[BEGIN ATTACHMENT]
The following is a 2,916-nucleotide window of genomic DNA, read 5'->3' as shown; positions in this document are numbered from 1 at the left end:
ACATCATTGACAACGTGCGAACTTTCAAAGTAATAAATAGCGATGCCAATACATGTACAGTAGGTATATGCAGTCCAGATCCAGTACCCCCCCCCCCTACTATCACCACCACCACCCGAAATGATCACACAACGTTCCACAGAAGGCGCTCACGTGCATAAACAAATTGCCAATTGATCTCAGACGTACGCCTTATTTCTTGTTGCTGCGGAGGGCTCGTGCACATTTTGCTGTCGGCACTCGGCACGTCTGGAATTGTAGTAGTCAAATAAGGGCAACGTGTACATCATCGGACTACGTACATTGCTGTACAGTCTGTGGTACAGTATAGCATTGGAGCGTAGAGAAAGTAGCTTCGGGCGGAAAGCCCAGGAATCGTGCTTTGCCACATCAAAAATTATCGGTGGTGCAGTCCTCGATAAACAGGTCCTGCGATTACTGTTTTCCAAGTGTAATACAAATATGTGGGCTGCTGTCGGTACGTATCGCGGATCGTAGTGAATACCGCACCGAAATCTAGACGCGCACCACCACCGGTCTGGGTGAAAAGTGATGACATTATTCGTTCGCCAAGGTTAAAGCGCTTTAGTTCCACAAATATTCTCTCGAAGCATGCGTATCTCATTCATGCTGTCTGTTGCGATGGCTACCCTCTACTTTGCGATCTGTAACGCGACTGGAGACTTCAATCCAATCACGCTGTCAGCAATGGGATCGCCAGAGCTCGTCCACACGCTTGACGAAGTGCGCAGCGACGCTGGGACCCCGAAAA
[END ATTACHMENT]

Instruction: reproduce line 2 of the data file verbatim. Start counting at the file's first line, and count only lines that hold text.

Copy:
ACATCATTGACAACGTGCGAACTTTCAAAGTAATAAATAGCGATGCCAATACATGTACAGTAGGTATATGCAGTCCAGATCCAGTACCCCCCCCCCCTACTATCACCACCACCACCCGAAATGATCACACAACGTTCCACAGAAGGCGCTCACGTGCATAAACAAATTGCCAATTGATCTCAGACGTACGCCTTATTTCTTGTTGCTGCGGAGGGCTCGTGCACATTTTGCTGTCGGCACTCGGCACGTCTGGAATTGTAGTAGTCAAATAAGGGCAACGTGTACATCATCGGACTACGTACATTGCTGTACAGTCTGTGGTACAGTATAGCATTGGAGCGTAGAGAAAGTAGCTTCGGGCGGAAAGCCCAGGAATCGTGCTTTGCCACATCAAAAATTATCGGTGGTGCAGTCCTCGATAAACAGGTCCTGCGATTACTGTTTTCCAAGTGTAATACAAATATGTGGGCTGCTGTCGGTACGTATCGCGGATCGTAGTGAATACCGCACCGAAATCTAGACGCGCACCACCACCGGTCTGGGTGAAAAGTGATGACATTATTCGTTCGCCAAGGTTAAAGCGCTTTAGTTCCACAAATATTCTCTCGAAGCATGCGTATCTCATTCATGCTGTCTGTTGCGATGGCTACCCTCTACTTTGCGATCTGTAACGCGACTGGAGACTTCAATCCAATCACGCTGTCAGCAATGGGATCGCCAGAGCTCGTCCACACGCTTGACGAAGTGCGCAGCGACGCTGGGACCCCGAAAA